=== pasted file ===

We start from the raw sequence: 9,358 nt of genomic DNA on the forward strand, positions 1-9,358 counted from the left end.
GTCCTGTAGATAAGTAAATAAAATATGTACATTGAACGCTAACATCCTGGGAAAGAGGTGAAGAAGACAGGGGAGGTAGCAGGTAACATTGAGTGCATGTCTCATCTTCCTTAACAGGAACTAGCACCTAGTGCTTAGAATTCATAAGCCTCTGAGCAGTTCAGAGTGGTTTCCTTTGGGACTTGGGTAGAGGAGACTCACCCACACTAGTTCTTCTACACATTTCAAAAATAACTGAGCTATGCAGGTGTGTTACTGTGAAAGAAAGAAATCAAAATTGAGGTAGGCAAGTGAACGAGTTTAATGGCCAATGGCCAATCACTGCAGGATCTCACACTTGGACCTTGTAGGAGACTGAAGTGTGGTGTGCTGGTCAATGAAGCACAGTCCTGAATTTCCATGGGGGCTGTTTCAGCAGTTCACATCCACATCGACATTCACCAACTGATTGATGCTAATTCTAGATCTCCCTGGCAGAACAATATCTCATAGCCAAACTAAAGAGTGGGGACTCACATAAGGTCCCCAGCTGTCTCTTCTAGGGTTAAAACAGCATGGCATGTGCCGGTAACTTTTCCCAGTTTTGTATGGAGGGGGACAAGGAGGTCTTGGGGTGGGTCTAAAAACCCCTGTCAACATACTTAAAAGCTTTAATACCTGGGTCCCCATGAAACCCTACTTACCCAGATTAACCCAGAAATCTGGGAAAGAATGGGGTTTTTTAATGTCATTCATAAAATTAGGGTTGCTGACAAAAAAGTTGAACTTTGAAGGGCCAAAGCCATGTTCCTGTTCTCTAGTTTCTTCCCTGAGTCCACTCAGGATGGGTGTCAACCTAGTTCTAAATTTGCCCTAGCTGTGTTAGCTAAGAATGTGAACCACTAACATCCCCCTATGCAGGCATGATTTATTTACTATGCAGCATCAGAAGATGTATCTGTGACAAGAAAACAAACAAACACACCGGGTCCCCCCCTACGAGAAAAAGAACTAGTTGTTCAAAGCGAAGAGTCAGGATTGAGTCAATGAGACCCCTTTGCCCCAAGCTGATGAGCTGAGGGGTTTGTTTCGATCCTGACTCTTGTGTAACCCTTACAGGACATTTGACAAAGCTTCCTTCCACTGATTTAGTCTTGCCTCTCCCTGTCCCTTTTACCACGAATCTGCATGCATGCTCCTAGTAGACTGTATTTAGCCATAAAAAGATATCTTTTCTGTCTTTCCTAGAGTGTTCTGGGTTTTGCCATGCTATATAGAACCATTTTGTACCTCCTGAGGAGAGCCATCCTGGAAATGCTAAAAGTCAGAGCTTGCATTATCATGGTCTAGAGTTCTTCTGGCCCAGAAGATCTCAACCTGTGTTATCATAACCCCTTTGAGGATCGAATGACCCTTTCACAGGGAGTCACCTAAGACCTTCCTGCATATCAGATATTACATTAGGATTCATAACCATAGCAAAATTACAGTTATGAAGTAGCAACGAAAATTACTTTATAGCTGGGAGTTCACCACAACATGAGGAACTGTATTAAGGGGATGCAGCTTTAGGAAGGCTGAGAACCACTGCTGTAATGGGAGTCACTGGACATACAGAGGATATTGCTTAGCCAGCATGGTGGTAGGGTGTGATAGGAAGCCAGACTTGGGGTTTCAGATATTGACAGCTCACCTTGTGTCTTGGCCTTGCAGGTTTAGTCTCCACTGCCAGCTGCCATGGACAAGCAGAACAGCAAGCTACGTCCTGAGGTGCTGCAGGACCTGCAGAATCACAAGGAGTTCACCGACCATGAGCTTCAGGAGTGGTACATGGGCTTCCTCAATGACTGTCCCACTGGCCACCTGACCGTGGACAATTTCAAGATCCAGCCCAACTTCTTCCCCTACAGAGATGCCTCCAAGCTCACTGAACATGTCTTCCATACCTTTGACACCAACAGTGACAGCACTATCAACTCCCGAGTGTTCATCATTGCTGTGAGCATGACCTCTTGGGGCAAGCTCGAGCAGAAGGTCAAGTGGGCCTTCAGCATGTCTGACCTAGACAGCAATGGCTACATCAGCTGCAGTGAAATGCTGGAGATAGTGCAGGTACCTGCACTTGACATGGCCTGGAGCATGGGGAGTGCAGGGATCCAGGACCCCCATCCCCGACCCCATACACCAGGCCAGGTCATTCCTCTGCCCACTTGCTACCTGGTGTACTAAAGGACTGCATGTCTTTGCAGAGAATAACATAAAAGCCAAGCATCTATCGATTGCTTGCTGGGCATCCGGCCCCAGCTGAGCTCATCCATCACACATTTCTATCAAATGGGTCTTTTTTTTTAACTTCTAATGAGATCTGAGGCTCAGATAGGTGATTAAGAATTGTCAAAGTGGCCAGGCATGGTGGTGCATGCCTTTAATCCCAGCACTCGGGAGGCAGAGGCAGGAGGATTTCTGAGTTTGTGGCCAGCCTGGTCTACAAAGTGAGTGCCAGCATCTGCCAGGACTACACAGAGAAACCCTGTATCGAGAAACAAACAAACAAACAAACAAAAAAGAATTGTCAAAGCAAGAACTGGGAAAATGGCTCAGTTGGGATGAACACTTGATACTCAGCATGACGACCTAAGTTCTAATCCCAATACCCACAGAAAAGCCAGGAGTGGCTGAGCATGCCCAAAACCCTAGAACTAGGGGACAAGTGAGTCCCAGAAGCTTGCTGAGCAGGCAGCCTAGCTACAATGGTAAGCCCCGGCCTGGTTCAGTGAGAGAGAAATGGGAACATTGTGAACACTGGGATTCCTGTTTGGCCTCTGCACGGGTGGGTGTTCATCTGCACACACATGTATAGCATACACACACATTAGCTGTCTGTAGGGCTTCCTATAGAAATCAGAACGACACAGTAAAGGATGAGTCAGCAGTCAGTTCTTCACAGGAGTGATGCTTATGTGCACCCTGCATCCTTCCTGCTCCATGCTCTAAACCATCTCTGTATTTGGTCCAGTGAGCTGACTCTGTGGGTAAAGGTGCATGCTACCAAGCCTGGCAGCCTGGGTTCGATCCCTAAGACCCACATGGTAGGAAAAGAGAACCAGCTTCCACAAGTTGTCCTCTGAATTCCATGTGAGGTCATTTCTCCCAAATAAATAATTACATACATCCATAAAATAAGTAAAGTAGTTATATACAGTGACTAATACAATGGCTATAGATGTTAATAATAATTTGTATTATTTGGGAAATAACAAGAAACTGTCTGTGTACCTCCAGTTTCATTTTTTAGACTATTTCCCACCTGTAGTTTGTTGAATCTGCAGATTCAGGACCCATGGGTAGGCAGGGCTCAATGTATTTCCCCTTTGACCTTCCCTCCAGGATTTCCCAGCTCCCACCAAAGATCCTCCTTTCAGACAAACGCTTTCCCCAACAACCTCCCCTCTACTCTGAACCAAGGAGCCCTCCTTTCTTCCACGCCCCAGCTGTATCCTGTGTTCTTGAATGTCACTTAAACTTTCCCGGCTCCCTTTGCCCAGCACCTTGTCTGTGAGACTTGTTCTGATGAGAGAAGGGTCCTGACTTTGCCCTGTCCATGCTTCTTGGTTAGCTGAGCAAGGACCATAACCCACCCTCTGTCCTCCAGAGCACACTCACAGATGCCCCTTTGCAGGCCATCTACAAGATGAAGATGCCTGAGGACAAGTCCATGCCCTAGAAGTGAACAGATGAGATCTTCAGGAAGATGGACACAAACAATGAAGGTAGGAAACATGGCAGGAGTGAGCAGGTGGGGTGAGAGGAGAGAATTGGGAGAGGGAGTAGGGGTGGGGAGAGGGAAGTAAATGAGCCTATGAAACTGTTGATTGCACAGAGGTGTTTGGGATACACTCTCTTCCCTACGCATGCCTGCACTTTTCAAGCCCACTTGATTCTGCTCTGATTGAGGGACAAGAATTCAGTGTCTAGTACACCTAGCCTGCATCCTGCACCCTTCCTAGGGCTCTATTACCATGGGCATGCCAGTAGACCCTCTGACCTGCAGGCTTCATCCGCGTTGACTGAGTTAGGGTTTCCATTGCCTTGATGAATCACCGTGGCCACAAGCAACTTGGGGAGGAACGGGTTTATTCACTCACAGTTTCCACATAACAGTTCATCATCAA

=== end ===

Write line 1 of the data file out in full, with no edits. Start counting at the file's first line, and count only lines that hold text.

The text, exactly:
We start from the raw sequence: 9,358 nt of genomic DNA on the forward strand, positions 1-9,358 counted from the left end.